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        Consider, also, the glories of heaven. There is the throne of God and of the Lamb. There, the pure river of the water of life forever flows. There, saints and angels offer their unceasing praises. There, your departed Christian friends mingle their voices with the heavenly choir. There, all unite in shouting, "Hallelujah, hallelujah, for the Lord God omnipotent-reigneth." "Blessing, and honor, and glory, and power, be unto him that sitteth on the throne, and unto the Lamb for ever and ever." There, every humble penitent at last arrives. There is the consummation of all his happiness. There he takes his fill of pleasure, for ever to increase with his capacity. It is there the angels wait to rejoice at your conversion.

        Think, too, of the misery of hell. O the horrors of despair! What pencil can paint, What tongue can tell, or what pen can describe them? Weeping, and wailing, and gnashing of teeth constitute the horrid discord of the abodes of the damned. There, the stings of a guilty conscience, that worm that never dies; heart-rending reflections on murdered time; the view of saints in glory afar off; the surrounding gloom of the infernal pit; unavailing lamentations and despair, all conspire to render their misery complete. O, "who can dwell with devouring fire? Who can inhabit everlasting burnings?" Can you disregard the groans of those who are now suffering the just vengeance of an angry God? Will you sleep on, and delay, until you are awakened by the howlings of that tempest which will assuredly be poured out upon the wicked? Alas, what will you then do; how will you then escape, if you "neglect so great salvation?"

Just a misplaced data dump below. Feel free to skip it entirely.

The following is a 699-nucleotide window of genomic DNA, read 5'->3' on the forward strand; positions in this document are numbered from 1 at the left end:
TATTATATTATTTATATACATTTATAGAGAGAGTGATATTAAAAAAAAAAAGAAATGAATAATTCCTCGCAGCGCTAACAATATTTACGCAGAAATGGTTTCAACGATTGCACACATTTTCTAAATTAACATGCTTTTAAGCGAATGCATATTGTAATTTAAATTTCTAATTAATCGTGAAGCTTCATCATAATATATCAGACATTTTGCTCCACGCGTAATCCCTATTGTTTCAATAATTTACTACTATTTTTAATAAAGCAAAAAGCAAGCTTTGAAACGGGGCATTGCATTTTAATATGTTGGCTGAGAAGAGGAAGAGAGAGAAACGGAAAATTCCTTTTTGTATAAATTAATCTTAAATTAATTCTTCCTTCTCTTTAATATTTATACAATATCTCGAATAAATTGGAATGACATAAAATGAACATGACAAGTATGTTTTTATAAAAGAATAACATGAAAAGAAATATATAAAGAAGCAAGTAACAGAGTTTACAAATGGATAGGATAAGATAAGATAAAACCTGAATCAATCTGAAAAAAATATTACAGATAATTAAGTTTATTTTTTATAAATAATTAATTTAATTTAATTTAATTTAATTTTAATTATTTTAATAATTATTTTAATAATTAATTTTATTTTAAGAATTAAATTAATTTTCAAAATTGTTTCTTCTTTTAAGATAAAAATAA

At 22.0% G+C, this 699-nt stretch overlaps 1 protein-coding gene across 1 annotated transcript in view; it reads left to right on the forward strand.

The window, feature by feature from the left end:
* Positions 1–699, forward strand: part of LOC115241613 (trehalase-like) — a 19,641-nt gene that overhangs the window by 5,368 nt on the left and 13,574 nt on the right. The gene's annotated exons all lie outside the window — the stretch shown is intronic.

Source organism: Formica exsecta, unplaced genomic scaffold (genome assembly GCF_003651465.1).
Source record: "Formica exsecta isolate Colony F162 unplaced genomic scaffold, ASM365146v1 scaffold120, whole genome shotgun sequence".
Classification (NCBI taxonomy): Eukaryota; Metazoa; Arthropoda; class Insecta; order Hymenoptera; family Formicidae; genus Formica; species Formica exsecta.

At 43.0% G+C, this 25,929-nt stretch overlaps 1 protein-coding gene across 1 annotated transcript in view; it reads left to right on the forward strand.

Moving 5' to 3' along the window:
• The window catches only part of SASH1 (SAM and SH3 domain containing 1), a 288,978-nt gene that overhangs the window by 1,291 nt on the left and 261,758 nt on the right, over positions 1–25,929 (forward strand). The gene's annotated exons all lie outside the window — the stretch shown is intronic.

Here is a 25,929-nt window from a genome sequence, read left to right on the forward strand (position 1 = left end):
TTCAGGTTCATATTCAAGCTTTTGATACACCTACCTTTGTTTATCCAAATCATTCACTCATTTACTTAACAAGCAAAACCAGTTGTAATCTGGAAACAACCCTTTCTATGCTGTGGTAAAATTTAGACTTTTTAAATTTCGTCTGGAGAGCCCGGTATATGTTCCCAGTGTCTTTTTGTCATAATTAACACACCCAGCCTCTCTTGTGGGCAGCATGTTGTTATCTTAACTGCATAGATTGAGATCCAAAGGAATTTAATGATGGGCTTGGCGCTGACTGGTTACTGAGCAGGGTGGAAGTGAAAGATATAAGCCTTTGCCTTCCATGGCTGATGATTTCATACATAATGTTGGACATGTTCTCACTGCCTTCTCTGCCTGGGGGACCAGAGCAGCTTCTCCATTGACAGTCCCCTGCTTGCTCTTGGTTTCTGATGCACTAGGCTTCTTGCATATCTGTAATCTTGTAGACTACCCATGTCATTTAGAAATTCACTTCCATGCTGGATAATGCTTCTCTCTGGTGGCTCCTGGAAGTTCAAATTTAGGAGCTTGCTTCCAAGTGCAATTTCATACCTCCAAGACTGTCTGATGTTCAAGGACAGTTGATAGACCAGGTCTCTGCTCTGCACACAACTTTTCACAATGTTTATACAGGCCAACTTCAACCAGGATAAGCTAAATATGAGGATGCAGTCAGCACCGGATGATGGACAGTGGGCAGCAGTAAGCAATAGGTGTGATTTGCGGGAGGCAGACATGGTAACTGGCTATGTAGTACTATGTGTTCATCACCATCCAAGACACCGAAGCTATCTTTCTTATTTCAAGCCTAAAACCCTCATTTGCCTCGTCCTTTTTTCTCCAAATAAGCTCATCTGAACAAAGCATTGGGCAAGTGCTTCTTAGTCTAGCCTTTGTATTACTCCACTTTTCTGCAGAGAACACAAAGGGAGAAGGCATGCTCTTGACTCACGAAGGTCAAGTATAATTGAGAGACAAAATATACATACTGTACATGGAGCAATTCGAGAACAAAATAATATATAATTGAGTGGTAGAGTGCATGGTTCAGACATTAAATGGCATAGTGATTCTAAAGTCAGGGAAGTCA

Consider the worth of the soul. Its value can be measured only by eternity. When millions of millions of ages shall have rolled away, your soul will still be active, and its capacity to suffer or enjoy for ever increasing.

        "O the soul that never dies"--here spending its short probation, and preparing for the glories of heaven or miseries of hell.

        Death is rapidly approaching. Perhaps this night you will close your eyes to awake in eternity. Thousands have been thus surprised. How many of your companions are gone, never to return. Their state is fixed. They are now


Page 3

enduring the wrath of God, or singing his praises in the paradise above. Whoever you are, you may be assured that death is nigh to you. To him you must yield, willing or unwilling; and eternal woe must be your doom, unless you haste to Christ, the only refuge from the impending storm. O remember, that you are mortal, that time flies, that death approaches, and that you have yet no hope, but are exposed every moment to be cut down, and consigned to everlasting ruin.